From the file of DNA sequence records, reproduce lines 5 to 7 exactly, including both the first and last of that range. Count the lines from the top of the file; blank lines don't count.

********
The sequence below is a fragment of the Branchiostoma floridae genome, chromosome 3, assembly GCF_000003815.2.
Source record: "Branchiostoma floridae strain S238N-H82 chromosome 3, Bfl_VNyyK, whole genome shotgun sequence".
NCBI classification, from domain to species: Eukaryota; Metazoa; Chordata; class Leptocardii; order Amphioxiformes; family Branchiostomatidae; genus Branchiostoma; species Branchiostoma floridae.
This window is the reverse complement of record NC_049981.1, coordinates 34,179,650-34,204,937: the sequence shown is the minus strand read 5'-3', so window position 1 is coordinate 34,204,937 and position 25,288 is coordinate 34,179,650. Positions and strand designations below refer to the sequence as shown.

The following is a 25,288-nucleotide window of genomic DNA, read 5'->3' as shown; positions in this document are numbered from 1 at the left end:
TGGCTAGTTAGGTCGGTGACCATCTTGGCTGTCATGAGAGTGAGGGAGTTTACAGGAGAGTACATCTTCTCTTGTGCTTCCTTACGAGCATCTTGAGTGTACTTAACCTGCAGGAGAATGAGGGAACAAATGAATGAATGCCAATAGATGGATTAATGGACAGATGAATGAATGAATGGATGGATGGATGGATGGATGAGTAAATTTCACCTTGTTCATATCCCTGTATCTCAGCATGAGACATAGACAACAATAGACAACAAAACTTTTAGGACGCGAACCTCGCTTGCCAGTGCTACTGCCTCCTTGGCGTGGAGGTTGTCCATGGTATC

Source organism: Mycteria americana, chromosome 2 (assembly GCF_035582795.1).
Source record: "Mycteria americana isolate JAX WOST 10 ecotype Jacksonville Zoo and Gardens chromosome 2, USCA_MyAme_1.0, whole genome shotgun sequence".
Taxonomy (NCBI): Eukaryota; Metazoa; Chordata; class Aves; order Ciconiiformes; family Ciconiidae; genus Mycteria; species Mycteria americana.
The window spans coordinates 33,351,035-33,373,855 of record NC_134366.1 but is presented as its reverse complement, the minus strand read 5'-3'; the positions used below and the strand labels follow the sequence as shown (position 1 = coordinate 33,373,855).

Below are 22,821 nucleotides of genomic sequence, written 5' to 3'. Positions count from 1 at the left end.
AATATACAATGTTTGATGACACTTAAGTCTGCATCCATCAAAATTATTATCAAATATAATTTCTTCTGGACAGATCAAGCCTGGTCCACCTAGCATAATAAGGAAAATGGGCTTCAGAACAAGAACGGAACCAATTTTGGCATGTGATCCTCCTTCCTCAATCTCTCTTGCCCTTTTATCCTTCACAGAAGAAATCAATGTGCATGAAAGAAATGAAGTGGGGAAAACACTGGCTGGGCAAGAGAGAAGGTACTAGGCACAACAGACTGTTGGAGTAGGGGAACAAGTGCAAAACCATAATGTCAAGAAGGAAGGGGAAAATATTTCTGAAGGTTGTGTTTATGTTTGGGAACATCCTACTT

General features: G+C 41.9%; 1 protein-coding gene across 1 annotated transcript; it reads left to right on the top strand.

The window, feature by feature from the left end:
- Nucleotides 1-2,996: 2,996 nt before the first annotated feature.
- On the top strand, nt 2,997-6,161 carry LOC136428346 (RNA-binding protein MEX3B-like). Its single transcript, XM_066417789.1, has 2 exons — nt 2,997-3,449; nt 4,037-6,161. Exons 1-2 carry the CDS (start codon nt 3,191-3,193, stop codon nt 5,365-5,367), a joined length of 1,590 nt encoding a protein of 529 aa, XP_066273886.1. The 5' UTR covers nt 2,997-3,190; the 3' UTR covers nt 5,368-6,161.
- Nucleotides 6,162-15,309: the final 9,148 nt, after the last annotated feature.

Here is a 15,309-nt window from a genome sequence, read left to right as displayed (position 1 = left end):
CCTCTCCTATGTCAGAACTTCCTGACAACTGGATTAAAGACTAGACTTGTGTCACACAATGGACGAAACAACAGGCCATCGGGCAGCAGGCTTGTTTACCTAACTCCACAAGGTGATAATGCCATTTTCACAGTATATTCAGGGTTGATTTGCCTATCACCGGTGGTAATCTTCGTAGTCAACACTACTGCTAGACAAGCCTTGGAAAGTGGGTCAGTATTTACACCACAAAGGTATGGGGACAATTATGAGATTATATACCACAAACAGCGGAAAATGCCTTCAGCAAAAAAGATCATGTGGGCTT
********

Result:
The following is a 25,288-nucleotide window of genomic DNA, read 5'->3' as shown; positions in this document are numbered from 1 at the left end:
TGGCTAGTTAGGTCGGTGACCATCTTGGCTGTCATGAGAGTGAGGGAGTTTACAGGAGAGTACATCTTCTCTTGTGCTTCCTTACGAGCATCTTGAGTGTACTTAACCTGCAGGAGAATGAGGGAACAAATGAATGAATGCCAATAGATGGATTAATGGACAGATGAATGAATGAATGGATGGATGGATGGATGGATGAGTAAATTTCACCTTGTTCATATCCCTGTATCTCAGCATGAGACATAGACAACAATAGACAACAAAACTTTTAGGACGCGAACCTCGCTTGCCAGTGCTACTGCCTCCTTGGCGTGGAGGTTGTCCATGGTATC

Source organism: Mycteria americana, chromosome 2 (assembly GCF_035582795.1).